White House briefs top Republicans – but not Democrats – on Russia bounty row

White House briefs top Republicans – but not Democrats – on Russia bounty row


White House briefs top Republicans – but not Democrats – on Russia bounty row

White House briefs top Republicans – but not Democrats – on Russia bounty row

White House briefs top Republicans – but not Democrats – on Russia bounty row 1

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Top White House officials briefed seven House Republicans on Monday on the ongoing controversy surrounding an alleged Russian bounty scheme for Afghani militants to kill US soldiers.

White House Chief of Staff Mark Meadows, Director of National Intelligence John Ratcliffe, and national security adviser Robert O’Brien met with the seven GOP lawmakers on Monday afternoon in the White House Situation Room to discuss the Russia bounty allegations.

Attending the meeting were House Republican Conference Chairwoman Liz Cheney, Foreign Affairs ranking member Michael McCaul, Armed Services ranking member Mac Thornberry, and four others in prominent national security and leadership positions.


Mr Thornberry subsequently told Fox News that heads could roll at US intelligence agencies if it is discovered aides neglected their duty to move reports about the alleged Russian bounty scheme up the chain of command to the president.

“It may be appropriate for people who should have briefed the President to be removed if they did not follow their responsibilities,” Mr Thornberry told the network.

Speaker Nancy Pelosi and Senate Minority Leader Chuck Schumer have both demanded briefings for their respective chambers on what Donald Trump and his intelligence community knew about the alleged Russian bounty programme and why it wasn’t reported all the way up the chain of command to the president and his top advisers such as Vice President Mike Pence, if that is indeed the case.

“We need to know whether or not President Trump was told this information, and if so, when,” Mr Schumer said in a statement on Monday.

Politico reported on Monday that White House officials are working with House Democrats to hold a briefing on the situation soon.

While the president has suggested the alleged Russian intelligence scheme to pay bounties to Taliban fighters who kill US soldiers is a “fabricated Russia Hoax” intended to “make Republicans look bad,” most congressional Republicans have not yet adopted that stance.

Ms Cheney, the third-in-command among House Republicans, tweeted on Sunday that the White House must explain:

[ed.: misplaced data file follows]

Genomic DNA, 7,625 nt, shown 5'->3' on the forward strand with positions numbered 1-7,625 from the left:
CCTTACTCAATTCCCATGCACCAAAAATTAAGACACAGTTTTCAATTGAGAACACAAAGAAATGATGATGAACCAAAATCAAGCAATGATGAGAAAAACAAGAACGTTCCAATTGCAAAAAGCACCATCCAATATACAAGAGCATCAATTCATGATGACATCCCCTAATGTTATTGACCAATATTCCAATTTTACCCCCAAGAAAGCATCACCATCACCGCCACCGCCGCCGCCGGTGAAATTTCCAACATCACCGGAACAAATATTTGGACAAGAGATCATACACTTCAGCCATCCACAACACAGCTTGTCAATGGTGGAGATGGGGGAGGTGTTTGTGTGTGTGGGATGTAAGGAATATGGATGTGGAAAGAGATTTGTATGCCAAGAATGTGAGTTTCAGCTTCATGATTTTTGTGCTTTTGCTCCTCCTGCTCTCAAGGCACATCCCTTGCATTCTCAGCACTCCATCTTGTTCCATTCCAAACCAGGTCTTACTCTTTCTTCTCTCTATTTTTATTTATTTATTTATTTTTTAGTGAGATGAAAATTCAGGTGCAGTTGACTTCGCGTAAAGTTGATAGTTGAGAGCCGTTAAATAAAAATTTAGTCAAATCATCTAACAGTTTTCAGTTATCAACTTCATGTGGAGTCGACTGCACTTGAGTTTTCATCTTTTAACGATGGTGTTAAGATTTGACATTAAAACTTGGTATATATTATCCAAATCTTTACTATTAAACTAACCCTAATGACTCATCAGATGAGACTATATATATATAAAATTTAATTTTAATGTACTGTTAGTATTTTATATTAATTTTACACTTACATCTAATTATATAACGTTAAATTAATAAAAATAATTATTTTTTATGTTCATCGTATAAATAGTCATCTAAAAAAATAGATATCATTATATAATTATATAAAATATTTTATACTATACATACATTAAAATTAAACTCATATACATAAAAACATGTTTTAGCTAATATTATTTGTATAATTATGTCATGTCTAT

• why the president and vice president were not briefed about the reports of a Russian bounty programme;
  • whether the information was provided at any point in the President’s Daily Brief, the daily summary of high-level information and analysis from all agencies on national security issues that is supposed to land on the desks of the president, cabinet officials, and top advisers;
  • who did know about the intel reports and when;
  • and what the administration has done in response to protect US forces and hold Russian President Vladimir Putin accountable.

Also at the House GOP White House briefing on Monday were Freedom Caucus Chairman Andy Biggs; Congressman Jim Banks, a Navy Reserve officer who has been deployed to Afghanistan; and Congressman Adam Kinzinger, a veteran of US Air Force operations in both Iraq and Afghanistan.

White House press secretary Kayleigh McEnany told reporters on Monday there was “no consensus” among the 16 US intelligence agencies about the veracity of reports about a Russian bounty programme in Afghanistan.

“There are some dissenting opinions within the intelligence community,” Ms McEnany said.

“This was not briefed up to the president because, in fact, it was not verified,” she said, declining to say what, if anything, Mr Trump might do in retaliation to the Kremlin, if the intelligence is eventually verified.

Despite Ms McEnany’s explanation, reports of threats from foreign adversaries do not require consensus to be included in the president’s daily intelligence briefing materials.

In the past, briefs have often included reports that conflict on the details and scope of various foreign nations’ actions, intelligence analysts have pointed out.




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